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Horses for Courses? Religious Change and Dietary Shifts in Anglo-Saxon England

Kristopher Poole

The evidence for horse consumption in Anglo-Saxon England is examined with regards to the spread of Christianity from the late 6th century onwards. It is argued that the negative attitudes of Church leaders to hippophagy relate largely to the perceived links of this practice with pagan beliefs and were closely allied to attempts at establishing greater religious orthodoxy. In considering the effects of such attitudes, previous studies have made little attempt to relate textual sources to the physical remnants of such activities; horse bones themselves. By combining these sources, this paper suggests that horses were likely eaten by at least some people before, during and after the Conversion period, but that Christianity may have had some effect on these practices. However, the impact varied according to social identity and perhaps also regions of the country.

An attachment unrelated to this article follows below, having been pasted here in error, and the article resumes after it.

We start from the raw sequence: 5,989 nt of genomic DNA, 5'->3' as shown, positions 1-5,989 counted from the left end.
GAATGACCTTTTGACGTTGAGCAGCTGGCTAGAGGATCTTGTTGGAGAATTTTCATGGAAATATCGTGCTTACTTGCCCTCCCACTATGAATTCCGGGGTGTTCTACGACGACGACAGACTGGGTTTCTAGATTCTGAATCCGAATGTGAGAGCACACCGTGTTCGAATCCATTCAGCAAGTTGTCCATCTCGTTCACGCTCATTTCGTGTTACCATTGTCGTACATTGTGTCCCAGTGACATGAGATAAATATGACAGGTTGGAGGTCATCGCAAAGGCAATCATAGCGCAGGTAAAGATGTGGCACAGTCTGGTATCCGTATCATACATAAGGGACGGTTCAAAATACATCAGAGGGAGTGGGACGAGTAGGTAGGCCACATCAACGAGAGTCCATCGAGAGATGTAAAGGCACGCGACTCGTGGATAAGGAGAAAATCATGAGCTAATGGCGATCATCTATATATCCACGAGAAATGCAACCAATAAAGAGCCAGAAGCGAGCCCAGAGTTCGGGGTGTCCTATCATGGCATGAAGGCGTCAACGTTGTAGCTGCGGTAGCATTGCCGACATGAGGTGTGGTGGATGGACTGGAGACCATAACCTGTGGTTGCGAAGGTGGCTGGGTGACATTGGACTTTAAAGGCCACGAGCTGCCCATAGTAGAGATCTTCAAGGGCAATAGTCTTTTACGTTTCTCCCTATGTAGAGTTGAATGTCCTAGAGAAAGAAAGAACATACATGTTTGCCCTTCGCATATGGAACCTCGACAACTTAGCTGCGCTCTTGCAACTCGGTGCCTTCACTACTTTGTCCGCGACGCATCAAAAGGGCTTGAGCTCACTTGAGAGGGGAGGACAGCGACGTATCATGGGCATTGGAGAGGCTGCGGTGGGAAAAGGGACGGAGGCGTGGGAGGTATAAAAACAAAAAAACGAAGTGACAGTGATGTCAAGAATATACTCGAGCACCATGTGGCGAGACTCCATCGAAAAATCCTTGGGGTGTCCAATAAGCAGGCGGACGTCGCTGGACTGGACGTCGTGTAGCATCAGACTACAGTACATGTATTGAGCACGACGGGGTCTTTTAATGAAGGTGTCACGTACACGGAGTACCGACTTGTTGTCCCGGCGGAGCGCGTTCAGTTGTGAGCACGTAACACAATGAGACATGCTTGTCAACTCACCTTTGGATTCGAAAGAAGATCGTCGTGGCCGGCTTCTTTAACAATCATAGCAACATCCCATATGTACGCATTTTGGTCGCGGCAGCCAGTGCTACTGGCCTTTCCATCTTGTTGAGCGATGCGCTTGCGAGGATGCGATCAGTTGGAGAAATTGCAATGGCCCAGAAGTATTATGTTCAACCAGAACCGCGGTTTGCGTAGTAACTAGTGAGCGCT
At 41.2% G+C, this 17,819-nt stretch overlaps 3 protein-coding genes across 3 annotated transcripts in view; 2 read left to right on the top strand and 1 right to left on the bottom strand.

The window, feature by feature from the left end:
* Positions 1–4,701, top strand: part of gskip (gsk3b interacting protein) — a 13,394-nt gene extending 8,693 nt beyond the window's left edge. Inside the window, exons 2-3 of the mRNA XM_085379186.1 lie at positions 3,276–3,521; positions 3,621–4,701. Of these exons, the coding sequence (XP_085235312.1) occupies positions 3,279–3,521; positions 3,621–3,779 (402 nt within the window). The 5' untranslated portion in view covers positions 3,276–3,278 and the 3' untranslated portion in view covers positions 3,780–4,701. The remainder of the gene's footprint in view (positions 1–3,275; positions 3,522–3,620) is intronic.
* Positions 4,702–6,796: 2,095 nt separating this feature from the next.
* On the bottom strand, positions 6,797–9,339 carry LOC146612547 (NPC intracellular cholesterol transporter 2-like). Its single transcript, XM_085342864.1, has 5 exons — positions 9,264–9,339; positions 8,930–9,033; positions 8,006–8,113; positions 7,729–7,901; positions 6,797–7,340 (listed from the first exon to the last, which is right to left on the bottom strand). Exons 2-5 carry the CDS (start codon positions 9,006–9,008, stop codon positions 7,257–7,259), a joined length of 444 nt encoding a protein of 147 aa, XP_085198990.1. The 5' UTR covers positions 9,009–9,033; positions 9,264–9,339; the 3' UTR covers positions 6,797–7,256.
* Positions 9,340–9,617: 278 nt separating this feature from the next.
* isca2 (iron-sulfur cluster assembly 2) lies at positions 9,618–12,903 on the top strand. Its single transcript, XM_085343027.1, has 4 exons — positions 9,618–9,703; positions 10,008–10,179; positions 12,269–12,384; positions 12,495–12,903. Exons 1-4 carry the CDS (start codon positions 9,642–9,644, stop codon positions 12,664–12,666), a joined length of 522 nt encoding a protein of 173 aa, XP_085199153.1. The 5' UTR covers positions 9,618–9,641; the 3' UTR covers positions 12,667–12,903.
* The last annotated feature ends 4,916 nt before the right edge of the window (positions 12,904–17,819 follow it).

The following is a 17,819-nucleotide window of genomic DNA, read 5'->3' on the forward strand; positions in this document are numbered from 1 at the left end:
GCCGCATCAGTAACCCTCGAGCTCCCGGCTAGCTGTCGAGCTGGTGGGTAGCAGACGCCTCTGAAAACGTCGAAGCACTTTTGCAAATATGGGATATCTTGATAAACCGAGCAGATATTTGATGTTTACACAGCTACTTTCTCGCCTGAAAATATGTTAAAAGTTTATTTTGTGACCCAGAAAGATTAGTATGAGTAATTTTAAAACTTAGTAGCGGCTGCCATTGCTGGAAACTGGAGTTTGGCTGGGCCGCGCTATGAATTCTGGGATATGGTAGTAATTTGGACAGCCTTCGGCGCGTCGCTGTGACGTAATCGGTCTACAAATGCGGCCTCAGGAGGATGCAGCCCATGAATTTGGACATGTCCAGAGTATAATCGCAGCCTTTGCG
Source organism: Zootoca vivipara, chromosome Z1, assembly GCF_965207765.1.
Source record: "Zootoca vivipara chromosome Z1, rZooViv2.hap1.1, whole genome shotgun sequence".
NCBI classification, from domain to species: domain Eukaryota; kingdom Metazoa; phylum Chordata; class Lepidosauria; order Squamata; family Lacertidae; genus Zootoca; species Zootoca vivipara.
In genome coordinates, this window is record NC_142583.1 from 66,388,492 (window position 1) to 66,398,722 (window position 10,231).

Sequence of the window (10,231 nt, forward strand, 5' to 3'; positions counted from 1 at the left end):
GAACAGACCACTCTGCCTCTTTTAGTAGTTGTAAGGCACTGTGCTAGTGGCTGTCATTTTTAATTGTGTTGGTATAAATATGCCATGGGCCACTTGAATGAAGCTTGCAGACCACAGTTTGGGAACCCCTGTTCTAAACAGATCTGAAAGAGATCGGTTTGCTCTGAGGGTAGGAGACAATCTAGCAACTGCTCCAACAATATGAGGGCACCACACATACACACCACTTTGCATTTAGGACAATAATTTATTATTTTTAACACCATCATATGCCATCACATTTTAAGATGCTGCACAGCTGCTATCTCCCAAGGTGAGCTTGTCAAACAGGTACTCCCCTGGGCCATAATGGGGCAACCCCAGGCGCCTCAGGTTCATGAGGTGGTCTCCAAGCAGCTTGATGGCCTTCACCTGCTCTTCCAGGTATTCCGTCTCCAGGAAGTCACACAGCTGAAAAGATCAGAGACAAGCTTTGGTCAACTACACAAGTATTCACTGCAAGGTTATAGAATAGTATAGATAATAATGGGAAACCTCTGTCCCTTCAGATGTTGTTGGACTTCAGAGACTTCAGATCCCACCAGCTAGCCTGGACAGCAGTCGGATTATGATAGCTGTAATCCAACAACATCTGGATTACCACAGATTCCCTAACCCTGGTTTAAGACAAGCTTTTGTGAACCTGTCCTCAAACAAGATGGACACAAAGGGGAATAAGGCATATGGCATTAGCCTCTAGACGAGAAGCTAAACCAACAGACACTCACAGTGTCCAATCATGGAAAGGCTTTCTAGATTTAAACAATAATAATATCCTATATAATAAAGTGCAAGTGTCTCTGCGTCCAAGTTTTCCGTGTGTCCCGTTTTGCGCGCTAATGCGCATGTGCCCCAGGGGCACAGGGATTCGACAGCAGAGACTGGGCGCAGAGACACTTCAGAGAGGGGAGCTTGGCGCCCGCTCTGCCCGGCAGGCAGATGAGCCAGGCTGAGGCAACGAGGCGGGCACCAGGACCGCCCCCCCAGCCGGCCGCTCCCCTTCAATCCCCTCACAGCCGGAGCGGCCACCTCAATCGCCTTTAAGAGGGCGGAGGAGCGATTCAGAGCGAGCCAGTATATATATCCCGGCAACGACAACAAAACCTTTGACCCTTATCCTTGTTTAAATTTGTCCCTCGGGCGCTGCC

Click here to read this article from the Oxford Journal of Archaeology

(via Medievalists)